Ancient city of Pingyao seeks to revive former glory through its unique culture


Visitors take in the sights at Pingyao. Photo: IC

On a cold winter's night outside the ancient walled city of Pingyao in northern China, hundreds of people gather to watch an unusual theatrical production.
Eight women in traditional costume towel-dry six muscular and freshly-bathed men, before suddenly sinking their teeth into the men's arms as they howl in pain.
"If you die, the teeth marks will guide your spirits home," a narrator tells the audience.
This was how bodyguards were sent off to protect merchants in the Qing Dynasty, in a scene that has been brought to life by Chinese director Wang Chaoge in her interactive play, Another Glance at Pingyao.
The play is part of a series of theatrical performances created by local directors, often held at UNESCO World Heritage sites, aimed at rediscovering history and traditional culture. In many ways, the show symbolizes the city's recent artistic renaissance.
The performance focuses on a cultural trope that is all too familiar to Chinese - preserving the family bloodline. But the story, about a bank owner who threw all his wealth into rescuing an employee's kidnapped son and died with 232 bodyguards in the process, also touches on business culture and character traits that the Chinese are proud of.
"I was awed by the spirit of integrity and righteousness. I saw many were moved to tears," said one viewer in an online forum.
"[The play] epitomizes the character of Shanxi merchants," said another member of the audience, a Pingyao native. "We hold loyalty and fraternity in high esteem."
The play has been a huge success, grossing 100 million yuan ($15 million) in 2017 alone, with tourists traveling to Pingyao, in Shanxi Province, from far and wide to catch this unique take on Chinese history, culture and beliefs.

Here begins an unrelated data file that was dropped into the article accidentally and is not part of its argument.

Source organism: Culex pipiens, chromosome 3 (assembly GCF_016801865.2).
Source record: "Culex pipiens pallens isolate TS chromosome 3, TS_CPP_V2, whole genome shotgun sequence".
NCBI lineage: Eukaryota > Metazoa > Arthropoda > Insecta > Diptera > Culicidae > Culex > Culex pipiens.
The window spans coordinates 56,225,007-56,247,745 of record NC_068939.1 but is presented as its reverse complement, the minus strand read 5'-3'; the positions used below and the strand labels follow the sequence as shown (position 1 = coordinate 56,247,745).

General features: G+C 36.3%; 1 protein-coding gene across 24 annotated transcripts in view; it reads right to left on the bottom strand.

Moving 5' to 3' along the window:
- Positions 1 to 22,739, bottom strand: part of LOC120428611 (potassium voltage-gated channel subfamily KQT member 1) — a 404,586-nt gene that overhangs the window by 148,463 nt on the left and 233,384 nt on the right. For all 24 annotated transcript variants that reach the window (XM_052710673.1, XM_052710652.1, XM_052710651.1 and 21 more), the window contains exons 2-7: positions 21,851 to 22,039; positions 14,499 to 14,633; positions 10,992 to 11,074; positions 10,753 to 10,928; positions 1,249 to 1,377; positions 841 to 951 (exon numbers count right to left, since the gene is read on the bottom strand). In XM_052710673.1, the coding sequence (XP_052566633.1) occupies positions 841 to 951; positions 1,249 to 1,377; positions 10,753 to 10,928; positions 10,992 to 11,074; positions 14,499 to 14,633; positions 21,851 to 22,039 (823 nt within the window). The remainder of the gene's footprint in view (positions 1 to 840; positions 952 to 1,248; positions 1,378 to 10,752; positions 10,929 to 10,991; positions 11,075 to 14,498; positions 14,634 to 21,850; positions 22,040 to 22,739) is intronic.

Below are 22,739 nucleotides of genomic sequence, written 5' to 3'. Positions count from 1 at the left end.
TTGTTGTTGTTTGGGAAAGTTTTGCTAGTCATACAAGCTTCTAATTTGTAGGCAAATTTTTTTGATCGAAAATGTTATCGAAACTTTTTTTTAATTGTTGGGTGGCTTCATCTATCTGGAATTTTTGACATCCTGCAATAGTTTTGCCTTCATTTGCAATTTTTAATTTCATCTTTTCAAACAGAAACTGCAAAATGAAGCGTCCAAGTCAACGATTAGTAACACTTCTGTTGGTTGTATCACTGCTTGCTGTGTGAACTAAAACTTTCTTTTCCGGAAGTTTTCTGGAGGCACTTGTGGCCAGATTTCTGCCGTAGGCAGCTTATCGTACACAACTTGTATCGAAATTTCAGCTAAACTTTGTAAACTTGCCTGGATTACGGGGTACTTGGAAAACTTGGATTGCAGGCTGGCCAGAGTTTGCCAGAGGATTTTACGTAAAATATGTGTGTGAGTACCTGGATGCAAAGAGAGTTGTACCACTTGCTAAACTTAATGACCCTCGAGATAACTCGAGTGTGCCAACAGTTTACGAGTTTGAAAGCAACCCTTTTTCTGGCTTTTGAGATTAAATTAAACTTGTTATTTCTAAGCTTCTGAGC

City of history
The walled city of Pingyao was built to its current form in the 14th century, and was named a world heritage by UNESCO in 1997, as "an exceptionally well-preserved example of a traditional Han Chinese city."
The city put itself on the map in the 19th century as China's financial center. Banks flourished as Shanxi merchants expanded their businesses across the country.
"In its heyday, Pingyao hosted 22 bank centers and controlled nearly half of the money in the country," said Gao Chunping, a researcher at the Shanxi Academy of Social Sciences.
Today, tourists come in great numbers to the bank museum - an imposing courtyard which houses the remnants of China's first draft bank, Rishengchang, which was established in 1823.
"People often marveled at how the banking forefathers created ultra-safe pin codes with Chinese characters," said Gao Xianhui, a local tour guide. "It was a time when we rarely used Arabic numerals. And yet there were very few cases of pin theft fraud."
But Pingyao's golden era did not last. In the early 20th century, the banks collapsed one after the other as the Qing imperial government fell and an influx of foreign banks came in equipped with better technology.
The city soon became an economic backwater, and until a few years ago, visitors struggled to find ATMs in this former banking hub.
On the rebound
But now, the city is in the ascendancy once more, littered with souvenir shops, restaurants, museums and theatrical performances like Wang Chaoge's.
A new genre of business has risen in the city, which teems with studios teaching centuries-old folk art, such as woodcut prints, paper-cutting, Peking opera masks and earthenware.
Hou Quanying, 68, a paper-cutting master, said that many foreigners frequented her studio, and loved the artwork pasted onto windows during festive occasions.
Deputy county government head Liu Guangming has said that "culture is the soul of Pingyao." Today that sounds more true than ever.
"This ancient city can only be brought to life if administrators give its rich history and traditional culture full play," he said.
Cities rise, fall, and rise again, whether it is in commerce, the arts or culture. And Pingyao is no different.
On top of its annual film and photography festivals, and lavish Chinese New Year celebrations, the government plans to further play up the cultural card next year by introducing an international sculpture festival with European partners.

Liu said the festival would also highlight the Shuanglin Temple, which houses some of the country's finest examples of colored Buddhist sculptures dating back to the 12th century.
"Preserving history is the future for us," said Liu, reading the slogan on display at the entrance of the government building.